Reviews

October 3, 2012
 

THE SKED’S PILOT + 1 REVIEW: “The Mindy Project”

  • SumoMe

A lot can happen between the creation of a TV pilot in the spring and the production of episodes for the regular season: a writing/producing team is hired, audience focus groups weigh in, networks and studios (which may have had their own turnover) give plenty of notes, helpful and otherwise, and critics begin to rear their ugly heads. The results can include changes to tone, pace, casting, and even story. Here at THE SKED, we’re going to look past the pilots and present reviews of the first regular season episodes as well.’

THE MINDY PROJECT:  Tuesday 9:30PM on FOX

Previously… on THE MINDY PROJECT:  OB-GYN Mindy Lahiri (Mindy Kaling) searches for true love and fulfillment while she works in a medical practice that includes shallow, great-looking Jeremy Reed (Ed Weeks) and Danny Castellano (Chris Messina), who drives her nuts.

Episode 2:  Mindy’s obsessive pursuit of Nora Ephron-level romance took a back seat this week (although the depth of Mindy Kaling’s Rolodex was demonstrated again in a brief appearance by Seth Meyers as her date of the week).  Instead, the episode, written by series creator Kaling and directed by Michael Spiller, concentrated on the workplace.  A crazy, pot-smoking, blood-stealing nurse had to be replaced, which meant that Jeremy got the task of letting her go, while Mindy was in charge of interviews–until Danny forced his way into the process.

It’s too soon to tell whether The Mindy Project will have any great depth or memorable content, but it has one resource that’s already comic gold:  the rapport of Kaling and Messina on screen together.  The two of them have honed bickering to a high art, with the kind of disgusted affection for each other that recalls Cybill Shepherd and Bruce Willis on Moonlighting.  (Of course, we all know what happened when the two of them finally got together as an on-screen couple–but that problem is off in the distance for now.)   Tonight’s storyline allowed them plenty of shared screen time arguing about and then conducting the interviews, and best of all were their bookending scenes riding the subway together–especially the tag sequence, where a broken-nosed Mindy led passengers to believe Danny was her battering husband (“I wouldn’t marry her,” was his defense).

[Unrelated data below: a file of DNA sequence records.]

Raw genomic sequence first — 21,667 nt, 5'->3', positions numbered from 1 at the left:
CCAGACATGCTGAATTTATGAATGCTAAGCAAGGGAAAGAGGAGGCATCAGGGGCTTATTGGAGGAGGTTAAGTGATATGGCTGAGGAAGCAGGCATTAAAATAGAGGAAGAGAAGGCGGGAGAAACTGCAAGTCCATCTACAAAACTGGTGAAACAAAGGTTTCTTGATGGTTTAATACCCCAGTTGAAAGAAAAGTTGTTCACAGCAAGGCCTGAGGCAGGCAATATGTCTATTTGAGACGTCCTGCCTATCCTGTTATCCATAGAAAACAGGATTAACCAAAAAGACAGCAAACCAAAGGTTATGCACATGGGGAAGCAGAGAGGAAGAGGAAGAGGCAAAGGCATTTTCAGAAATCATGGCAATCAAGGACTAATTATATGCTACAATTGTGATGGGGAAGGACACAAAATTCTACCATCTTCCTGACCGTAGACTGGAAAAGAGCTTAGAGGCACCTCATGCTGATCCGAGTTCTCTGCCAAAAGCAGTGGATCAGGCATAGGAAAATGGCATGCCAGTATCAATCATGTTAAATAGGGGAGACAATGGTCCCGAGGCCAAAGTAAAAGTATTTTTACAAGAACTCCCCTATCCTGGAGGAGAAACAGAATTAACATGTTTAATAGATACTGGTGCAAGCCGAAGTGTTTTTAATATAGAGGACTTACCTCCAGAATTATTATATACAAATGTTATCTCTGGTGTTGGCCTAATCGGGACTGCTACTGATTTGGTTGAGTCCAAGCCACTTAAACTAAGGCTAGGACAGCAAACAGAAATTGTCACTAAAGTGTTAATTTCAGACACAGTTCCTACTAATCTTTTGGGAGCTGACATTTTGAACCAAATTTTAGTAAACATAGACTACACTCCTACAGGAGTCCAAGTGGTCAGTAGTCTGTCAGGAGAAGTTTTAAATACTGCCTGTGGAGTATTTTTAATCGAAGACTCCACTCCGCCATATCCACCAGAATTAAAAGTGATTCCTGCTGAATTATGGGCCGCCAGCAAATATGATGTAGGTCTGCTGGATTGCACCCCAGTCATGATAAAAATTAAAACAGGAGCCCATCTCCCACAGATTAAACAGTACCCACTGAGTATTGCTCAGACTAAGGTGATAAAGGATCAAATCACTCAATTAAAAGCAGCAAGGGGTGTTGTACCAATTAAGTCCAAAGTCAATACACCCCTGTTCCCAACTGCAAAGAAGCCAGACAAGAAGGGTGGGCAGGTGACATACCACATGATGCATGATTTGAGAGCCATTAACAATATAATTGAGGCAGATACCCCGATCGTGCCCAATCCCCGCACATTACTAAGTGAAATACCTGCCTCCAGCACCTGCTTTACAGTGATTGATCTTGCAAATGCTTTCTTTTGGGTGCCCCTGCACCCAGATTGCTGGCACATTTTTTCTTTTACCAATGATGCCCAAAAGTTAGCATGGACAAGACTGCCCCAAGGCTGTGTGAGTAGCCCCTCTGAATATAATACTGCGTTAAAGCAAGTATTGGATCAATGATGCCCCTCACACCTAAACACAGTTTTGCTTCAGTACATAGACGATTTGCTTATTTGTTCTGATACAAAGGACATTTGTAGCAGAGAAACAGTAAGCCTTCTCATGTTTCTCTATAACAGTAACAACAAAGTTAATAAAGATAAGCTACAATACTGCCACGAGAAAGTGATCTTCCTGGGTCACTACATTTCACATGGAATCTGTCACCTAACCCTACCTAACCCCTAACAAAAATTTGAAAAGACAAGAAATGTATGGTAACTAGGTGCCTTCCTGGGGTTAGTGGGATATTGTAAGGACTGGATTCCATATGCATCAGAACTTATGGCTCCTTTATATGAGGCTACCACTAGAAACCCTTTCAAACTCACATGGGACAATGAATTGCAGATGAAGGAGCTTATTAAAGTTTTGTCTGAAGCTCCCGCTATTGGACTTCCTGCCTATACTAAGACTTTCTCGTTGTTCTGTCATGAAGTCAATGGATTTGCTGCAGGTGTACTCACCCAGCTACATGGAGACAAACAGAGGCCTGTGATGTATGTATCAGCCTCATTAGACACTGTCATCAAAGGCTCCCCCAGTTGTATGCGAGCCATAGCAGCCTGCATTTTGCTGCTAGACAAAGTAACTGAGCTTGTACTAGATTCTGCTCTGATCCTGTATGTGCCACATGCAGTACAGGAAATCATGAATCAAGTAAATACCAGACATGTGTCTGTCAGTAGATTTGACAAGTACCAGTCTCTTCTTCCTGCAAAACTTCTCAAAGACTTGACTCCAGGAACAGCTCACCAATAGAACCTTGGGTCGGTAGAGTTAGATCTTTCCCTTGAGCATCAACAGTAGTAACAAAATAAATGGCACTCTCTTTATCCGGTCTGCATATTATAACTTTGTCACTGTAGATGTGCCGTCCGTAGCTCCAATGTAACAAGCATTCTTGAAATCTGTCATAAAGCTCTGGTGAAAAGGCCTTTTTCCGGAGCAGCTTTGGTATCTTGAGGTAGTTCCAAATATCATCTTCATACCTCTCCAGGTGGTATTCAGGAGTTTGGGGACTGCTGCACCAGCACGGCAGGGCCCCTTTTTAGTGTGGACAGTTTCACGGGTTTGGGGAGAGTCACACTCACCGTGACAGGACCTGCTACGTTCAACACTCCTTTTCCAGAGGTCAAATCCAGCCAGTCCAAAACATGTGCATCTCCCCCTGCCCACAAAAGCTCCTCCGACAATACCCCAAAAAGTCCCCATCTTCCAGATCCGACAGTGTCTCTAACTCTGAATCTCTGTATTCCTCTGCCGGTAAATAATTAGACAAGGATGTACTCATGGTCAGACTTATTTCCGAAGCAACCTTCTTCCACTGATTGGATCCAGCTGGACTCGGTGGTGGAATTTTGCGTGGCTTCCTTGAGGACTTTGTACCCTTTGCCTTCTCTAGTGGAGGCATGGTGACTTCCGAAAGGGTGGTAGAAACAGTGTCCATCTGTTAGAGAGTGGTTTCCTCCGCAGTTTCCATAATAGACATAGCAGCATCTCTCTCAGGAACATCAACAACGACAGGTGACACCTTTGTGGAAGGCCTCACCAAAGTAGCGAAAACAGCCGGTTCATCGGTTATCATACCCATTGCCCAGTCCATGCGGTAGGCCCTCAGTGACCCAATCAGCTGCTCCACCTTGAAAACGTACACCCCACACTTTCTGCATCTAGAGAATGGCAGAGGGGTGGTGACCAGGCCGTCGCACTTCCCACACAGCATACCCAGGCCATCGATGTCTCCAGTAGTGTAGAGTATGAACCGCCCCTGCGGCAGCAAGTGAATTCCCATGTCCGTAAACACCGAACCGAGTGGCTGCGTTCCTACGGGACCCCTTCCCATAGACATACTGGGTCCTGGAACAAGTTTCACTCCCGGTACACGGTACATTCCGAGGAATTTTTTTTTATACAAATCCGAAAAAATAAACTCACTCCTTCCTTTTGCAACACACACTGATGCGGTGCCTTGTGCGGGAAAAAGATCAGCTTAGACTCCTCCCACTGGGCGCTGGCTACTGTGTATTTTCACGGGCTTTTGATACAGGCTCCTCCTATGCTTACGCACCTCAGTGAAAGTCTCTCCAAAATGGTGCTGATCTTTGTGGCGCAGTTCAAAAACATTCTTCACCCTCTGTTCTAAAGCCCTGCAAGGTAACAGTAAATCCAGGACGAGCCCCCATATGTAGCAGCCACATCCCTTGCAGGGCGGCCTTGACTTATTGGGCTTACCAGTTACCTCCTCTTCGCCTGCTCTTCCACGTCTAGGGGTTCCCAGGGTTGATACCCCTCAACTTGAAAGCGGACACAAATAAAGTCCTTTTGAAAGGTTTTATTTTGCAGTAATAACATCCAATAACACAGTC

The show still feels like it’s finding itself.  The ex-con, tattooed nurse who was finally hired, Morgan (Ike Barinholtz, not yet a regular) may be too quirky for this already-quirky shop, and the B story with Jeremy repeatedly failing to fire the original nurse mostly fell flat, although it had a great, so to speak, punchline.  Stephen Tobolowsky was introduced this week as a more or less replacement for Richard Schiff in the pilot, and it’s not clear if he’s meant to be their boss or just another partner.  (Anna Camp, as Mindy’s best friend, was only on hand for a minute or so this week.)  There will no doubt be discussion about whether Mindy as a character is a positive statement on behalf of women in 2012.  On the other hand, there were inspired little gags throughout, like Mindy’s desk chocolate fountain.

The Mindy Project isn’t there yet, but with its protected slot behind New Girl  (the show’s premiere retained a very healthy if unspectacular percentage of its lead-in’s rating), it should have all fall to make adjustments.  It’s already laugh-out-loud funny, with two stars whose comic compatibility is off the charts, and that’s most of the game already.

ORIGINAL VERDICT:  DVR Alert

PILOT + 1:  Still the Class of The Season’s Sitcom Crop

 



About the Author

Mitch Salem
MITCH SALEM has worked on the business side of the entertainment industry for 20 years, as a senior business affairs executive and attorney for such companies as NBC, ABC, USA, Syfy, Bravo, and BermanBraun Productions, and before that, at the NY law firm of Weil, Gotshal & Manges. During all that, he has more or less constantly been going to the movies and watching TV, and writing about both since the 1980s. His film reviews also currently appear on screened.com and the-burg.com. In addition, he is co-writer of an episode of the television series "Felicity."